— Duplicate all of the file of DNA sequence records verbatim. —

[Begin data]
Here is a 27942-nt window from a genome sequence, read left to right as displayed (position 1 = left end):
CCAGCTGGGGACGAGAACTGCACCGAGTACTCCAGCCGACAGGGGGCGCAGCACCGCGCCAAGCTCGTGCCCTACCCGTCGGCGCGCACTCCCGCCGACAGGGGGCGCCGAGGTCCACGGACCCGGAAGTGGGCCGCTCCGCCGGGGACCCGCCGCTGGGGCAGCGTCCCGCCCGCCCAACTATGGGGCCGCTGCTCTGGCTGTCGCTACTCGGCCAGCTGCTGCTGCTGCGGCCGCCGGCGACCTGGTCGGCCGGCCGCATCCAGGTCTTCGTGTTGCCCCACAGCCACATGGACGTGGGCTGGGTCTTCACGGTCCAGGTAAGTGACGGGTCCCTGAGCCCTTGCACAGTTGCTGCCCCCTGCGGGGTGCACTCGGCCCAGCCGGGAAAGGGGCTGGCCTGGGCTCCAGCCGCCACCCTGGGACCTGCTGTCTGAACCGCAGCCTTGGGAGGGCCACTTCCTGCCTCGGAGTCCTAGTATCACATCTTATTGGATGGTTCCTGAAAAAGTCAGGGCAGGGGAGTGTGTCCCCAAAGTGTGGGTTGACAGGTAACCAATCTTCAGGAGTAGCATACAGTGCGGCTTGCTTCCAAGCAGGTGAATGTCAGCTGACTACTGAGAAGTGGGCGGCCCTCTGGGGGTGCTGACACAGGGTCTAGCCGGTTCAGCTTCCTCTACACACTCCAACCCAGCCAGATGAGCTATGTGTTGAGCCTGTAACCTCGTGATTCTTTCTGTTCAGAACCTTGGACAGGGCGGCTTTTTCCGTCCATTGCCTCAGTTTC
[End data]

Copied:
Here is a 27942-nt window from a genome sequence, read left to right as displayed (position 1 = left end):
CCAGCTGGGGACGAGAACTGCACCGAGTACTCCAGCCGACAGGGGGCGCAGCACCGCGCCAAGCTCGTGCCCTACCCGTCGGCGCGCACTCCCGCCGACAGGGGGCGCCGAGGTCCACGGACCCGGAAGTGGGCCGCTCCGCCGGGGACCCGCCGCTGGGGCAGCGTCCCGCCCGCCCAACTATGGGGCCGCTGCTCTGGCTGTCGCTACTCGGCCAGCTGCTGCTGCTGCGGCCGCCGGCGACCTGGTCGGCCGGCCGCATCCAGGTCTTCGTGTTGCCCCACAGCCACATGGACGTGGGCTGGGTCTTCACGGTCCAGGTAAGTGACGGGTCCCTGAGCCCTTGCACAGTTGCTGCCCCCTGCGGGGTGCACTCGGCCCAGCCGGGAAAGGGGCTGGCCTGGGCTCCAGCCGCCACCCTGGGACCTGCTGTCTGAACCGCAGCCTTGGGAGGGCCACTTCCTGCCTCGGAGTCCTAGTATCACATCTTATTGGATGGTTCCTGAAAAAGTCAGGGCAGGGGAGTGTGTCCCCAAAGTGTGGGTTGACAGGTAACCAATCTTCAGGAGTAGCATACAGTGCGGCTTGCTTCCAAGCAGGTGAATGTCAGCTGACTACTGAGAAGTGGGCGGCCCTCTGGGGGTGCTGACACAGGGTCTAGCCGGTTCAGCTTCCTCTACACACTCCAACCCAGCCAGATGAGCTATGTGTTGAGCCTGTAACCTCGTGATTCTTTCTGTTCAGAACCTTGGACAGGGCGGCTTTTTCCGTCCATTGCCTCAGTTTC